Quiz: What’s the #2 boy’s name in Britain?

Quick, before you read down to the next paragraphs, guess what was the #2 most popular name for baby boys in Britain last year? Was it perhaps Harry, Hugo, Jack, or Joshua? Actually, it was Mohammed, if all 14 spellings are taken into account. (The top spelling, Mohammed, comes in at #23.) It’s a sign of ...

601419_preeti_05.jpg
601419_preeti_05.jpg

Quick, before you read down to the next paragraphs, guess what was the #2 most popular name for baby boys in Britain last year?

Quick, before you read down to the next paragraphs, guess what was the #2 most popular name for baby boys in Britain last year?

Was it perhaps Harry, Hugo, Jack, or Joshua?

Actually, it was Mohammed, if all 14 spellings are taken into account. (The top spelling, Mohammed, comes in at #23.)

It’s a sign of our times, and predictably, commentators are already freaking out about Eurabia. Keep in mind, though, that the list of top baby boy names probably makes it look like there are more Muslims in Britain than there really are since Mohammed is so hugely popular of a name among the tiny 3 percent of the British population that is Muslim.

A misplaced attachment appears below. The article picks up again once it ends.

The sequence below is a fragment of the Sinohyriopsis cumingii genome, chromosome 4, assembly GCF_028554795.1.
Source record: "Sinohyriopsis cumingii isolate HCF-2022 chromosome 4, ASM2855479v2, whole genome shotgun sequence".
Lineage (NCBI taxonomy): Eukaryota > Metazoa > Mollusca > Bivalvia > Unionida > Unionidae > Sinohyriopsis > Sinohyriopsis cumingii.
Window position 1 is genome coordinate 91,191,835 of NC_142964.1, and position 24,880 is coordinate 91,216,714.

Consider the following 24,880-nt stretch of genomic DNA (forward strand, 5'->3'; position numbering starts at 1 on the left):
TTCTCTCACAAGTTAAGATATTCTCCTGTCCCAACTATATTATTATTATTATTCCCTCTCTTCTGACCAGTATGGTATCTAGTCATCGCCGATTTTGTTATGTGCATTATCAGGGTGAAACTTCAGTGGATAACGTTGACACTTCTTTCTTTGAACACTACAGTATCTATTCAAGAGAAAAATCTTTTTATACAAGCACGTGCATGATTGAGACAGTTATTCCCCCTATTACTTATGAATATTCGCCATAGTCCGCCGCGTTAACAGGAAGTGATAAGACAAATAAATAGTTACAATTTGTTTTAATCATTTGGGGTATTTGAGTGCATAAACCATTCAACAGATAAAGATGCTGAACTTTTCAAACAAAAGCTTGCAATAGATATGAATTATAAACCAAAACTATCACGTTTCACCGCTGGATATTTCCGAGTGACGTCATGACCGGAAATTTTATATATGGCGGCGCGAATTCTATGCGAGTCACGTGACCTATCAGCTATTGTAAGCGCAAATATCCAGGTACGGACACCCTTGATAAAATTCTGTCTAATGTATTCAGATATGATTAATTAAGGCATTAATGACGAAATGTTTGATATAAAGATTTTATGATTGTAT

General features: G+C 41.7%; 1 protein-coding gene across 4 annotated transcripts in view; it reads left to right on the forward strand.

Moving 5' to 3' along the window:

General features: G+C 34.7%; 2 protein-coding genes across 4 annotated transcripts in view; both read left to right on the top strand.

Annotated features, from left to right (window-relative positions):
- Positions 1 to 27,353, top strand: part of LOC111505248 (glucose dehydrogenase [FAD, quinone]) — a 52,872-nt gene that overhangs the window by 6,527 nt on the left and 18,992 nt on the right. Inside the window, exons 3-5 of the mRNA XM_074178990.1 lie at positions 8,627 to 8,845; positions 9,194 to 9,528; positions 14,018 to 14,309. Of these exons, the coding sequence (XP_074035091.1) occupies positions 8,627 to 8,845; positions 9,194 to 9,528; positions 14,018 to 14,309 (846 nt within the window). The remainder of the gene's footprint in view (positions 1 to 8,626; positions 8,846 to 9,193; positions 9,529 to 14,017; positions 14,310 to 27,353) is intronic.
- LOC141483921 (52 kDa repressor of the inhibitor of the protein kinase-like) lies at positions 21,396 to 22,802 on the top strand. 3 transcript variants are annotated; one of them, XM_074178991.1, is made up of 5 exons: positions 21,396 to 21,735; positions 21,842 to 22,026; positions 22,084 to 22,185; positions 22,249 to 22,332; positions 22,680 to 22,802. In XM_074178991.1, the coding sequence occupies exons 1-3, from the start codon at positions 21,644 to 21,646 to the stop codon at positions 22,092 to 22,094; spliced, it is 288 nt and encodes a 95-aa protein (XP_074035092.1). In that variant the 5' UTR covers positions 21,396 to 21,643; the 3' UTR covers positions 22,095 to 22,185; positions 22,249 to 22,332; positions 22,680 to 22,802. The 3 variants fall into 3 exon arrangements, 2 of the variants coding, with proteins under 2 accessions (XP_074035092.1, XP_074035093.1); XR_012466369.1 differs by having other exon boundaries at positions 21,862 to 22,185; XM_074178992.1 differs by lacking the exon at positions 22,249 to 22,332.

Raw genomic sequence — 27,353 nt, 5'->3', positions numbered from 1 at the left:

Nevertheless, the ethnic shift in the popularity of baby names isn’t new. A 2005 New York Times article reported that Mohammed (when all spellings were considered) was more popular than Richard and Charles in New York City. Additionally, over the years, Fatoumata had become more popular than Lisa; Aaliyah had sped ahead of Melissa; and Miguel had surpassed Jeffrey. Interestingly, in 1920, Francesco, Antonio, and Giuseppe were top 20 baby boy names in New York City, reflecting immigration from southern Italy.

These changes may make some people feel uncomfortable. But the reality is that change is simply part of the human condition. Hanging onto the past is futile. Shift happens.

Preeti Aroon was copy chief at Foreign Policy from 2009 to 2016 and was an FP assistant editor from 2007 to 2009. Twitter: @pjaroonFP

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